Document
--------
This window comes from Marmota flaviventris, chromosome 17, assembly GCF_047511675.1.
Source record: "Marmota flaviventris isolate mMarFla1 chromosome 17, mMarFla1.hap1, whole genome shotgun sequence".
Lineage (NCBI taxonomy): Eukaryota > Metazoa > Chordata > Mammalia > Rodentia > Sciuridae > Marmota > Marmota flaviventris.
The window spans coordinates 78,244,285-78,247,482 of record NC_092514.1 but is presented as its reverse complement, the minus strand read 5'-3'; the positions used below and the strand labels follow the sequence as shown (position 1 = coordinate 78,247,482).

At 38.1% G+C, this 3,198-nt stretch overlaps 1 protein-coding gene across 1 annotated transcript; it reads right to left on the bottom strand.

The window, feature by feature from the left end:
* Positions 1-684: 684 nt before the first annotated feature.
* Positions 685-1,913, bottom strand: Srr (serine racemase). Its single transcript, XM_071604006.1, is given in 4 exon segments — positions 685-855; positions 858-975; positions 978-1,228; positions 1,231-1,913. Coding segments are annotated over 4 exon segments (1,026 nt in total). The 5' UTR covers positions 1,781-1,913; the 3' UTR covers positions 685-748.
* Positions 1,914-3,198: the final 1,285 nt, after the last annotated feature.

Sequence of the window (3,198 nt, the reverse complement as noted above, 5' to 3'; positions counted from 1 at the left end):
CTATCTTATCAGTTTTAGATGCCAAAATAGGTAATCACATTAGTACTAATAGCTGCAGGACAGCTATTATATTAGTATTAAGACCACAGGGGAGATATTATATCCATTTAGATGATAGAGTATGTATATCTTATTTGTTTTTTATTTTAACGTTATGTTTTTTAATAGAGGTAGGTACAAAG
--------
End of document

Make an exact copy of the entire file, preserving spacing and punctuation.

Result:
This window comes from Marmota flaviventris, chromosome 17, assembly GCF_047511675.1.
Source record: "Marmota flaviventris isolate mMarFla1 chromosome 17, mMarFla1.hap1, whole genome shotgun sequence".
Lineage (NCBI taxonomy): Eukaryota > Metazoa > Chordata > Mammalia > Rodentia > Sciuridae > Marmota > Marmota flaviventris.
The window spans coordinates 78,244,285-78,247,482 of record NC_092514.1 but is presented as its reverse complement, the minus strand read 5'-3'; the positions used below and the strand labels follow the sequence as shown (position 1 = coordinate 78,247,482).

At 38.1% G+C, this 3,198-nt stretch overlaps 1 protein-coding gene across 1 annotated transcript; it reads right to left on the bottom strand.

The window, feature by feature from the left end:
* Positions 1-684: 684 nt before the first annotated feature.
* Positions 685-1,913, bottom strand: Srr (serine racemase). Its single transcript, XM_071604006.1, is given in 4 exon segments — positions 685-855; positions 858-975; positions 978-1,228; positions 1,231-1,913. Coding segments are annotated over 4 exon segments (1,026 nt in total). The 5' UTR covers positions 1,781-1,913; the 3' UTR covers positions 685-748.
* Positions 1,914-3,198: the final 1,285 nt, after the last annotated feature.

Sequence of the window (3,198 nt, the reverse complement as noted above, 5' to 3'; positions counted from 1 at the left end):
CTATCTTATCAGTTTTAGATGCCAAAATAGGTAATCACATTAGTACTAATAGCTGCAGGACAGCTATTATATTAGTATTAAGACCACAGGGGAGATATTATATCCATTTAGATGATAGAGTATGTATATCTTATTTGTTTTTTATTTTAACGTTATGTTTTTTAATAGAGGTAGGTACAAAG